Ethiopian Airlines’ (Ethiopian) chairman, Tewolde Gebremariam, has confirmed that he anticipates the settlement of a compensation package with Boeing in relation to lost revenue owing to the grounding of the 737 MAX after the crash of one of the jets belonging to Ethiopian in March 2019.
“We have invited Boeing to discuss compensation. It’s compensation for the grounded MAX … there is also compensation for delayed delivery of the MAX that was supposed to come and loss of revenue,” Tewolde said in an interview, adding that he expects compensation to be agreed by the end of June when its fiscal year closes. Boeing has not commented on the situation other than to say that the company is working closely with Ethiopian and hopes “to reach a fair and reasonable outcome.”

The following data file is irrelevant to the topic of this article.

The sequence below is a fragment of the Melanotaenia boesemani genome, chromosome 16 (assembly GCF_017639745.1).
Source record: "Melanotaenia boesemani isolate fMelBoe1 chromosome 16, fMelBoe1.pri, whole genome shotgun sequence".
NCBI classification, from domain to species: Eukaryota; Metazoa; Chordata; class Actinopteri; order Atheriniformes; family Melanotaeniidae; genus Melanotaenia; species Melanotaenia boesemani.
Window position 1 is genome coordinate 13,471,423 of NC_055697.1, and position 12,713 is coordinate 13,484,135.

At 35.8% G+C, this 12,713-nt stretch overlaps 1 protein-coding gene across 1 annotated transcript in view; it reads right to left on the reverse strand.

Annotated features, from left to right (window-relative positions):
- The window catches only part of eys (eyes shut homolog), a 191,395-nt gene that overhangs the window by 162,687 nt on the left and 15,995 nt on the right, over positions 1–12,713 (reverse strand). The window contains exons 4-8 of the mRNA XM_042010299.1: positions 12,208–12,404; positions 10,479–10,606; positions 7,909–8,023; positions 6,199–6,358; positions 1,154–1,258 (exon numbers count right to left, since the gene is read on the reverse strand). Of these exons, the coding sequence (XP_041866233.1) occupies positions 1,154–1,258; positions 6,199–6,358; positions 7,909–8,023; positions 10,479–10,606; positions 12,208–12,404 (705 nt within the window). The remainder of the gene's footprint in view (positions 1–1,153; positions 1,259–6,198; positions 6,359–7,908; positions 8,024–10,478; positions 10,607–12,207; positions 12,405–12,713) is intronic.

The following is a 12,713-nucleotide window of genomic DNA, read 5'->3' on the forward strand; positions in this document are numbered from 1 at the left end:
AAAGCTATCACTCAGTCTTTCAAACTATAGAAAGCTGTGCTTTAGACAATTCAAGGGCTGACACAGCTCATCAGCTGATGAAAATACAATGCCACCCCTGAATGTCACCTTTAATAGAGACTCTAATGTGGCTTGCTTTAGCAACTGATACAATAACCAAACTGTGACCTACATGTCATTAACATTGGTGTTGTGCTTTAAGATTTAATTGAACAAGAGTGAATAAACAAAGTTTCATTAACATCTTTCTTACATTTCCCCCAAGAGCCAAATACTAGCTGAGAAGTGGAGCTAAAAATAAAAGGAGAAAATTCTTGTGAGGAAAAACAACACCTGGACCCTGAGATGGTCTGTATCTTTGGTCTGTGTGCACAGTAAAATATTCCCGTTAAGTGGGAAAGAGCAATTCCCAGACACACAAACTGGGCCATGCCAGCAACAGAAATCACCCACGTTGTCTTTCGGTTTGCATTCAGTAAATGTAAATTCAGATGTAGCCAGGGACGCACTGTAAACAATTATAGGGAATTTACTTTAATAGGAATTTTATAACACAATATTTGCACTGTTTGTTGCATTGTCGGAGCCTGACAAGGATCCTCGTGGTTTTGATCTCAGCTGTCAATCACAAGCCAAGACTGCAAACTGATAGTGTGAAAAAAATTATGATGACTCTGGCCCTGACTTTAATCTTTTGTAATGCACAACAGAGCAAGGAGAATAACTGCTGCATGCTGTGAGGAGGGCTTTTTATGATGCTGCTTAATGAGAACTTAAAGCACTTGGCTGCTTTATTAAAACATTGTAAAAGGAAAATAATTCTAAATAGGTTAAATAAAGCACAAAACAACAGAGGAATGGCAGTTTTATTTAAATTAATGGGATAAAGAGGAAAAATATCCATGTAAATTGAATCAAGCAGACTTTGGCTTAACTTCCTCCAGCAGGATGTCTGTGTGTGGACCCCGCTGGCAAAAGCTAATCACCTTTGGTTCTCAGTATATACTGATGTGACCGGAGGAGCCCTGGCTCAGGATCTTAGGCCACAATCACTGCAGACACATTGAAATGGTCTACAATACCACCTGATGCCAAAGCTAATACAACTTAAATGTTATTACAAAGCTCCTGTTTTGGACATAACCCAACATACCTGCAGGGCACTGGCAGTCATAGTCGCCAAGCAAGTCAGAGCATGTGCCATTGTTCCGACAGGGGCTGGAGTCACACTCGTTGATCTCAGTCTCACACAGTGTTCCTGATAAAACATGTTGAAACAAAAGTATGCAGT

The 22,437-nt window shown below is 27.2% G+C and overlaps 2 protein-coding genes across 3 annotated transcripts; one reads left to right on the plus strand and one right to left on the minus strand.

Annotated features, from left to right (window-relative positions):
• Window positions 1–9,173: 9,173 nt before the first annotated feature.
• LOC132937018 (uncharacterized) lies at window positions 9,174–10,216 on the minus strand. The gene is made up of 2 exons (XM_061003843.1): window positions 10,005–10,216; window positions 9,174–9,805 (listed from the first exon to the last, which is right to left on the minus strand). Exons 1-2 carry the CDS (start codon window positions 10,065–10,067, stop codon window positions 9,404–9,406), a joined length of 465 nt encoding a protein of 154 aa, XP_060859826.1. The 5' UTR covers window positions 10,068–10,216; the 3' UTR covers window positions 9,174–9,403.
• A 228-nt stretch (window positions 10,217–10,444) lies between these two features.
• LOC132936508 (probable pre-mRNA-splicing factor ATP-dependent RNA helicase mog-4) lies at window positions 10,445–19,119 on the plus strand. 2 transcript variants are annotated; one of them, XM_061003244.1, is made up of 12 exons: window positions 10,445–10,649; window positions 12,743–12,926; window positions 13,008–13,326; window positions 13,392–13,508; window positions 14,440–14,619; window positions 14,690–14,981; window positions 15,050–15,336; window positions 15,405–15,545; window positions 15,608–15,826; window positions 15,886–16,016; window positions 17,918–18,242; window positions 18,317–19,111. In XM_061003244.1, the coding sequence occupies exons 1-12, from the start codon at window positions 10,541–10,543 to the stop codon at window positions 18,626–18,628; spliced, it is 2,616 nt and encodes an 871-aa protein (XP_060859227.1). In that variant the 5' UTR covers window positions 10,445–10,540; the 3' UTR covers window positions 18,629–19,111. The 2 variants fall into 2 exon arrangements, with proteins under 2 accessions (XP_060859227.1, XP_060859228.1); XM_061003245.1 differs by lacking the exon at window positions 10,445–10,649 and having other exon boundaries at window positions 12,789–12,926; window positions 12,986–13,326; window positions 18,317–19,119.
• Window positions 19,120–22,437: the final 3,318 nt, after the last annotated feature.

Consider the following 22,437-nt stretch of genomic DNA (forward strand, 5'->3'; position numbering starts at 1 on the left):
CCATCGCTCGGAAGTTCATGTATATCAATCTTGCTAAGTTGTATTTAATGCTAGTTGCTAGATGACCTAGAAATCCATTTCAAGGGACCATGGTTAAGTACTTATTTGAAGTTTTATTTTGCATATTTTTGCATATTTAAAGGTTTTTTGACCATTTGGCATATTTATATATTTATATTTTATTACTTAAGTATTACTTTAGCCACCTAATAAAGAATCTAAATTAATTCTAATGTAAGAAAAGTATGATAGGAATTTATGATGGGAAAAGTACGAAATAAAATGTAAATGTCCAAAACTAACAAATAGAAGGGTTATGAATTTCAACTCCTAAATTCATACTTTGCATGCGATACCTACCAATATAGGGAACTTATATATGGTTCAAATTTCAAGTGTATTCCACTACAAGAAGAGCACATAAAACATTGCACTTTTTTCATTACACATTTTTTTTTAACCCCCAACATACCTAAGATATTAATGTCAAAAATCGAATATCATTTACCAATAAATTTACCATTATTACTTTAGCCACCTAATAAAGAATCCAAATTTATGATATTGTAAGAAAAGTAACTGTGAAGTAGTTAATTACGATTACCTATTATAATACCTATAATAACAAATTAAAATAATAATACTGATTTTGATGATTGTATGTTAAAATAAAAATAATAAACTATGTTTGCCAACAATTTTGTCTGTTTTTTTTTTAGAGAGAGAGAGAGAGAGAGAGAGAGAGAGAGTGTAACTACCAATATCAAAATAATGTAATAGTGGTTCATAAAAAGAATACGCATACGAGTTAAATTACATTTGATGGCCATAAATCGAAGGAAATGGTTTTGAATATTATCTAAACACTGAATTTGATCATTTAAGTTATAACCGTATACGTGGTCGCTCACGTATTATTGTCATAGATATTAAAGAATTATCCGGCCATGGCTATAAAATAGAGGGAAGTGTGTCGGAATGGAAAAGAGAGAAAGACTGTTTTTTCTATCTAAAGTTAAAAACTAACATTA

Ethiopian currently has four grounded MAX planes in its fleet and has taken delivery of five of the jets of a 30-plane order, including the MAX that crashed. The compensation sought relates only to financial losses incurred as a consequence of the grounding of the 737 MAX and does not relate to the crash itself. Ethiopian has decided not to pursue a lawsuit against Boeing for the accident as the American planemaker remains a “partner” and Ethiopian uses many of its planes. As a result, compensation may come in the form of cash or plane parts.
Ethiopian has posted a first-quarter 2020 loss of US$55o million but Tewolde does not anticipate having to approach the Ethiopian government for financial assistance. The carrier has converted 22 of its passenger jets to cargo planes to generate revenue while demand for air travel has all but dried up.Email Post to a Friend